Detecting Widows in React

August 8, 2019

widows

I’ve been working with fixed-width containers in React recently, so I’ve been able to focus on typesetting. One problem I’ve had is noticing widows in paragraph text as I change copy and styling. (widow is apparently an overloaded term in typesetting – here, I mean a single word that overflows into a new line, not a single line overflowing into a new page.) I ended up building a React component that automates widow detection - let’s dig in!

Getting a container reference in React

First, we’ll build a component that wraps its child in a container. We’ll use a reference to this container to see if the child element has a widow. Our component will report widows with the data-has-widow attribute.

import React from 'react';

class ComponentReportingWidows extends React.PureComponent {
  constructor(props) {
    super(props);
    // prevent undefined errors in render() when state is null
    this.state = {};
  }

  function getLineCount(el) {
    return 0; // TODO
  }

  hasWidows() {
    return false; // TODO
  }

  componentDidMount() {
    this.setState({
      hasWidow: this.hasWidows()
    });
  }

  render() {
    return (
      <div data-has-widow={this.state.hasWidow}
           ref={c => this.container = c}>
        {React.Children.only(this.props.children)}
      </div>
    )
  }
}

Calculating number of lines in an element

Once we have a reference to the container, we need to figure out how many lines of text it contains. We can divide its height by the container’s line height:

function getLineCount(el) {
  const height = el.clientHeight;
  // use computedStyle because line-height could be unset
  const lineHeight = window.getComputedStyle(el)
                           .getPropertyValue("line-height");

  return Math.floor(height / parseFloat(lineHeight));
}

Detecting widows

Finally, we need a way to detect a widowed element. To do this, we’ll create a hidden div with no max-width and outside the normal document flow: (Note - I really wouldn’t do this in production, especially with dynamic elements, since it duplicates the child element)

render() {
  const hiddenContainerStyles = {
    "position": "absolute",
    "visibility": "hidden",
    "max-width": "unset"
  };

  return (
    <div data-has-widow={this.state.hasWidow}
         ref={c => this.container = c}>
      <div style={hiddenContainerStyles}
           ref={hc => this.hiddenContainer = hc}>
        {React.Children.only(this.props.children)}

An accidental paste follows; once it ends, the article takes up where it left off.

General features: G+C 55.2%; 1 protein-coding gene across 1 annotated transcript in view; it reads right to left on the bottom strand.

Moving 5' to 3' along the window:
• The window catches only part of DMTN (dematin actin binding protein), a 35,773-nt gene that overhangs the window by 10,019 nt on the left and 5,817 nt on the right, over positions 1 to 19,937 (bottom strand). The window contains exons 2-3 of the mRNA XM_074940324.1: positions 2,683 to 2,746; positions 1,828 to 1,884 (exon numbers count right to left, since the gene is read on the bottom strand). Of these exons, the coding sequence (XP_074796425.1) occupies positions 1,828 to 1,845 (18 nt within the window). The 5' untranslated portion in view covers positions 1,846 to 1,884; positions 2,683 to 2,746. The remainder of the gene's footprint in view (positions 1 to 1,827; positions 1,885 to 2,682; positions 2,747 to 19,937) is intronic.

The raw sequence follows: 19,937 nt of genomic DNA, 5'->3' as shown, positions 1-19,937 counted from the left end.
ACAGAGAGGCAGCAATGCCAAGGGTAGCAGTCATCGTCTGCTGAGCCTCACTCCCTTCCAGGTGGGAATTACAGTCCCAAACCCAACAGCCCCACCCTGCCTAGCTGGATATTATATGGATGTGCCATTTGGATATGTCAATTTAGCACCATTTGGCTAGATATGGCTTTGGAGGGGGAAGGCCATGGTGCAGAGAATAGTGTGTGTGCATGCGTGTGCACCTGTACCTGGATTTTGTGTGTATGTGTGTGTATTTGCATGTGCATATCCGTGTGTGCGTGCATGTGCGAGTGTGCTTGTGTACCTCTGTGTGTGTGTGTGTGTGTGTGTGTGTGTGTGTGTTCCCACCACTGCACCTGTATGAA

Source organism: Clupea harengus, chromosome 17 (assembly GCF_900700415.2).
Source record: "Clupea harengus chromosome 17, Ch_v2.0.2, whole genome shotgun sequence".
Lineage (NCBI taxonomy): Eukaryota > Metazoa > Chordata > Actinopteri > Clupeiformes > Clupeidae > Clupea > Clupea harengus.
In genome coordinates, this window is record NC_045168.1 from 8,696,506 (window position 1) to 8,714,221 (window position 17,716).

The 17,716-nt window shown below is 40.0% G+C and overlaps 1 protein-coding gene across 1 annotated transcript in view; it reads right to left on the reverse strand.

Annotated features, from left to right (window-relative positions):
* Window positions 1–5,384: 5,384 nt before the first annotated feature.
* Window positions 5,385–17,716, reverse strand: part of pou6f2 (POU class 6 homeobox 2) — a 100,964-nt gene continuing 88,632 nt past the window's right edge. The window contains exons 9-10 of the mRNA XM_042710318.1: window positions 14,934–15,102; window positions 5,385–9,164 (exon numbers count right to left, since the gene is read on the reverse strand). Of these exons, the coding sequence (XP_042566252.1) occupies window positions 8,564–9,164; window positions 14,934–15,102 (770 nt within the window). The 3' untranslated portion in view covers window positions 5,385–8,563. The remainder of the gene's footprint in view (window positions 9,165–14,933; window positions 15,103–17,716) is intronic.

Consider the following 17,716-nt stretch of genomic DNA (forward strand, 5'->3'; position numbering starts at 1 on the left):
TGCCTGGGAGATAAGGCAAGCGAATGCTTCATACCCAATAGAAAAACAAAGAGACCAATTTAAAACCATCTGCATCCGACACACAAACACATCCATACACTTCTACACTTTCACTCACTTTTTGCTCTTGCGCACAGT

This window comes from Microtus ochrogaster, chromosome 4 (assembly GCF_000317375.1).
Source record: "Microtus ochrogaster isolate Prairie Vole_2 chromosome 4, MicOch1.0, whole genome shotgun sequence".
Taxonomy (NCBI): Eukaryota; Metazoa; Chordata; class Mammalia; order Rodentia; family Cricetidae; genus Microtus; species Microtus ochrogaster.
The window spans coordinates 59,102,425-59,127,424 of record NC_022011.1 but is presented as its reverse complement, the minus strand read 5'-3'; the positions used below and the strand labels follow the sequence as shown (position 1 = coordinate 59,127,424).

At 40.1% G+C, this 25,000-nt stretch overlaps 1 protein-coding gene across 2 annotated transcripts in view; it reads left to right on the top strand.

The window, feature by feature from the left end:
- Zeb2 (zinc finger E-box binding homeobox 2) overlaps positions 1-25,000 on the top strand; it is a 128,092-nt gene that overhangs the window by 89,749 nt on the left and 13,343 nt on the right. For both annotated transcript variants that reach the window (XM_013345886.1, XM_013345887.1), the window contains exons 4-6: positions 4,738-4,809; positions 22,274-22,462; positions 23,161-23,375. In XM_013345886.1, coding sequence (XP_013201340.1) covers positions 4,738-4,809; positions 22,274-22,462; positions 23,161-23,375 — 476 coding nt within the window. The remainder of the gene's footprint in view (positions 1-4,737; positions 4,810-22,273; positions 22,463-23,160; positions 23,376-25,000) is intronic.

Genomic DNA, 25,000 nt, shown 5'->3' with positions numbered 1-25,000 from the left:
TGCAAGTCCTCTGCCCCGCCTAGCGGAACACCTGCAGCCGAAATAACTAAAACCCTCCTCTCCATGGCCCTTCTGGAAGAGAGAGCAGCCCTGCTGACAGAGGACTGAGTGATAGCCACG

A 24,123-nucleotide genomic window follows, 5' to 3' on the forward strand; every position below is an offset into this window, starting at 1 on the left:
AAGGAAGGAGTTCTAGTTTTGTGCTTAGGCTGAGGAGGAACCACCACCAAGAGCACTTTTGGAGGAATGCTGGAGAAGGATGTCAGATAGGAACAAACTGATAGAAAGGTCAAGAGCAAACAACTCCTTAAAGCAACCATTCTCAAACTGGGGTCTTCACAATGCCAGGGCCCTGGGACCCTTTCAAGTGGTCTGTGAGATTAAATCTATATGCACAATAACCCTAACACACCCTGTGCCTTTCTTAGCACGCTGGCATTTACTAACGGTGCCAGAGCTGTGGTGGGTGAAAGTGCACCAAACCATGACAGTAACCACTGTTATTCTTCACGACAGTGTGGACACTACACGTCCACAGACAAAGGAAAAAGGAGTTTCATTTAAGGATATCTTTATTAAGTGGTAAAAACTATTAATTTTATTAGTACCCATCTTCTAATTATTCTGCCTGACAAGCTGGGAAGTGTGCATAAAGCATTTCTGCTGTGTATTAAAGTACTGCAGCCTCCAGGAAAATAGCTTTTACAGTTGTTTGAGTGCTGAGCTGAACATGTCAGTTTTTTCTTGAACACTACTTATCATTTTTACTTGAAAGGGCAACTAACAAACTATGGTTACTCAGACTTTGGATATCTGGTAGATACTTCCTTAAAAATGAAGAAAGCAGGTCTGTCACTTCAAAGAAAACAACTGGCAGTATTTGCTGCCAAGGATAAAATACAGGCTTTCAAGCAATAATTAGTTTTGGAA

</div>
      {React.Children.only(this.props.children)}
    </div>
  );
}

We need this hidden container to get the unconstrained width of the child. With it, we can calculate if a container has a widow. We consider a container widowed if the width of its last line is less than 10% of the total container width. We can figure that out with some clever arithmetic:

const DEFAULT_WIDOW_THRESHOLD = 0.1;

hasWidows() {
  const containerWidth = this.container.clientWidth;
  const containerLines = getLineCount(this.container);

  const hiddenContainerWidth = this.hiddenContainer.clientWidth;
  const trailingLineWidth =
    hiddenContainerWidth - (containerWidth * (containerLines - 1));

  const widowThreshold =
    DEFAULT_WIDOW_THRESHOLD * containerWidth;

  return hiddenContainerWidth > containerWidth &&
         trailingLineWidth - containerWidth < widowThreshold;
}

And that’s it! Putting it all together:

import React from 'react';

const DEFAULT_WIDOW_THRESHOLD = 0.1;

class ComponentReportingWidows extends React.PureComponent {
  constructor(props) {
    super(props);
    // prevent undefined errors in render() when state is null
    this.state = {};
  }

  function getLineCount(el) {
    const height = el.clientHeight;
    // use computedStyle because line-height could be unset
    const lineHeight = window.getComputedStyle(el)
                            .getPropertyValue("line-height");

    return Math.floor(height / parseFloat(lineHeight));
  }

  hasWidows() {
    const containerWidth = this.container.clientWidth;
    const containerLines = getLineCount(this.container);

    const hiddenContainerWidth = this.hiddenContainer.clientWidth;
    const trailingLineWidth =
      hiddenContainerWidth - (containerWidth * (containerLines - 1));

    const widowThreshold =
      DEFAULT_WIDOW_THRESHOLD * containerWidth;

    return hiddenContainerWidth > containerWidth &&
          trailingLineWidth - containerWidth < widowThreshold;
  }

  componentDidMount() {
    this.setState({
      hasWidow: this.hasWidows()
    });
  }

  render() {
    const hiddenContainerStyles = {
      "position": "absolute",
      "visibility": "hidden",
      "max-width": "unset"
    };

    return (
      <div data-has-widow={this.state.hasWidow}
          ref={c => this.container = c}>
        <div style={hiddenContainerStyles}
            ref={hc => this.hiddenContainer = hc}>
          {React.Children.only(this.props.children)}
        </div>
        {React.Children.only(this.props.children)}
      </div>
    );
  }
}

I came across this use case when rewriting my résumé in React – where my constraints were very different from day-to-day web development. Instead of making dynamic content look acceptable on viewports of all shapes and sizes, I was focused on readability for a single size - a single sheet of US Letter.